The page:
When Jim talks about strops/straps. You can easily splice your own out of a few pieces of Spectra. Such are used on boats from the smallest sizes, all the way up through Maxi's. And are cheap, as well as easy to make.
In addition to being very chafe & UV resistant.

Also, this is a pretty good book covering rig tuning, sail tuning, & the various ways to configure sailing controls. Including the ones which you're asking about.
Sail and Rig Tuning: Ivar Dedekam: 9781898660675: Amazon.com: Books

There's also the online site www.L-36.com which is a wealth of information on all kinds of things boat tuning. Including how to make & or setup all of the things which Jim & I mentioned.
Ditto on finding the setup knowledge via one of the many one-design boat type, online, tuning guides. It's all FREE!

Also, 99% of the gear which you'll need to do the modifications that you want to do can be picked up used, for cheap. Especially on a boat that size.
So once you figure out what you need, it shouldn't cost you $200, if not half of that; plus some elbow grease, & a few hours with some tools.

PS: Not to talk you out of reconfiguring things. But plenty of boats with roller reefing have travelers. They simply have the ends of the sheet connected between; the block for the sheet on the traveler car, & a bolt through the butt end of the boom, which holds the other end of your sheet.
__________________

The Uncommon Thing, The Hard Thing, The Important Thing (in Life): Making Promises to Yourself, And Keeping Them.
UNCIVILIZED is offline   Reply With Quote
Old 06-12-2015, 07:02   #5
Registered User

Join Date: Dec 2013
Location: St. Louis
Boat: 1983 oday 22'
Posts: 661
Re: New Boom?

Such good info.. all of you, thank you!

Jim, do I really need to run full reefing lines? or can I just use ties? (i.e. run a tie through an eyebolt on the boom, and tie it through the grommet on the sail?)

Paul, I would love to buy a bigger boat. Something we could spend the weekend on, etc. Currently debating that with my husband.

Uncivilized... I have to tell you, I've been coming here over 2 years, I've been to boat shows... classes, sailing with friends, etc, and never once did anyone recommend getting a catalog of hardware. That's one of those "why didn't I think of that?" moments. Brilliant. I'm going to go out and order a couple today. great idea.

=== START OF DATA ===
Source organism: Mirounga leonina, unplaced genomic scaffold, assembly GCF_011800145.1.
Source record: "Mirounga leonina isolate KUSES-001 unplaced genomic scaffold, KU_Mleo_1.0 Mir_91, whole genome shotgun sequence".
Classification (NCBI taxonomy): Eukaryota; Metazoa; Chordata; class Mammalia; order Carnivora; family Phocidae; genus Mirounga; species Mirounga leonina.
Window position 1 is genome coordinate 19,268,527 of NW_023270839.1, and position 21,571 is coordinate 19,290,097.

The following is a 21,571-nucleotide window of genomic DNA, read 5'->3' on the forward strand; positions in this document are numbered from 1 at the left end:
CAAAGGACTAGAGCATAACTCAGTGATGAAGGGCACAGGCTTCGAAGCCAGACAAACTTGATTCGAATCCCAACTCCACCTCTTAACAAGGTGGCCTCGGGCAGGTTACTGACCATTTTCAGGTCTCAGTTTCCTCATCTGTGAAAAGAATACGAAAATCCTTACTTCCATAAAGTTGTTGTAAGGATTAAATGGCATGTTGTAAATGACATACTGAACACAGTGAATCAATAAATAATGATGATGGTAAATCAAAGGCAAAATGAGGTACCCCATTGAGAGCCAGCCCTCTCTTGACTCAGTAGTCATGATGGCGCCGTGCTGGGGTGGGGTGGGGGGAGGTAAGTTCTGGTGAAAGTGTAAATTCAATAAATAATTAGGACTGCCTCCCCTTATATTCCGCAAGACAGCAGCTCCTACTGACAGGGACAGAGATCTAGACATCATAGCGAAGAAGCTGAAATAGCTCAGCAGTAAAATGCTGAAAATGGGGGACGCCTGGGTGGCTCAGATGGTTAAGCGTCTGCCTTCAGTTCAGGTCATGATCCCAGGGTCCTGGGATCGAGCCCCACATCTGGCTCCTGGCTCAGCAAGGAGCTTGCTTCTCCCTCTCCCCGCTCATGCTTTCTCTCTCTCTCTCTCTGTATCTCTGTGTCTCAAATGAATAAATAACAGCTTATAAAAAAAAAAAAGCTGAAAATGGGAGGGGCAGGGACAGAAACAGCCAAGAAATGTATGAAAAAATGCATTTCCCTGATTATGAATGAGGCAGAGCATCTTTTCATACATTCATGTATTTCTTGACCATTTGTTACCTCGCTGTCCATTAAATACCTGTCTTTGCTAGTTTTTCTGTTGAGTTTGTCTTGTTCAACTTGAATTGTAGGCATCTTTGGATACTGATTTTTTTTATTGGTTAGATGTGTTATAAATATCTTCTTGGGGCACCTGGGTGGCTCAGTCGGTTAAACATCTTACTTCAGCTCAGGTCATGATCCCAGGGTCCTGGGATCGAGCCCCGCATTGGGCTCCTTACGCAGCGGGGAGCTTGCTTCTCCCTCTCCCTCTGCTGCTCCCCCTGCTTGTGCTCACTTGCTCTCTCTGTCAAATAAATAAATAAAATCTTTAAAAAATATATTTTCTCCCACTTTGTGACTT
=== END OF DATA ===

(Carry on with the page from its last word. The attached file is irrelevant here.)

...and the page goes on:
This will be my first major project on the boat. We've done plenty of small stuff, but this would be big as it would require adding some attachments (i.e making holes. ) I'd much rather learn on this small, inexpensive boat, than have to learn on a huge, expensive catamaran..

One other thing... since I'm considering moving my Jib/cart track forward quite a bit.... it's probably going to leave some open holes in the deck... boat is fiberglass. How do you fix those? would I need to actually "fill, sand, paint" or is there another way?
__________________
scarlet is offline   Reply With Quote
Old 06-12-2015, 10:08   #6
Senior Cruiser
 
roverhi's Avatar

Cruisers Forum Supporter

Join Date: Aug 2005
Location: Kona, Hawaii, Carlsbad, CA
Boat: 1969 Pearson 35 #108 & 1976 Sabre 28
Posts: 6,005
Send a message via Yahoo to roverhi
Re: New Boom?

Go with cheek blocks for the clew reefing points. Position one for each reef point so that when the sail is reefed the pull on the line will be at least a 45 degree angle from the clewcringle pullling aft and down. Be aware the sail will stretch so pt the cheek block far enough aft so you can be sure to flatten the foot of the sail under the windpressure common when you need to reef. You can screw a short piece of genoa track to the boom and buy cars specifically for reefing that will allow you to move the reef points as experience dictates. The hardware tends to be a bit spendy but occasionally turns up on Ebay if you can be patient. If the sail is loose footed or has slides, run the reefing line from cheek block, through the cringle, then tie the bitter end around the boom. If the foot is a bolt rope, you'll need a padeye to secure the bitter end. A cleat(s) on the boom near the gooseneck to secure the other end of the clew reefing line should suffice. Doubt that you'd need a winch on a boat your size.

Best thing for the tack reef point is a hook on goose neck. There may be a problem securing this to the gooseneck. If so, you can use line with a padeye on one side of the mast and a cleat on the other. Position the hardwar so you are applying force to pull the tack against the mast and down. You've got to counteract the force of the clew reef pulling out board and the halyard vertically. You don't want either of these forces taken up by a slide on the sail.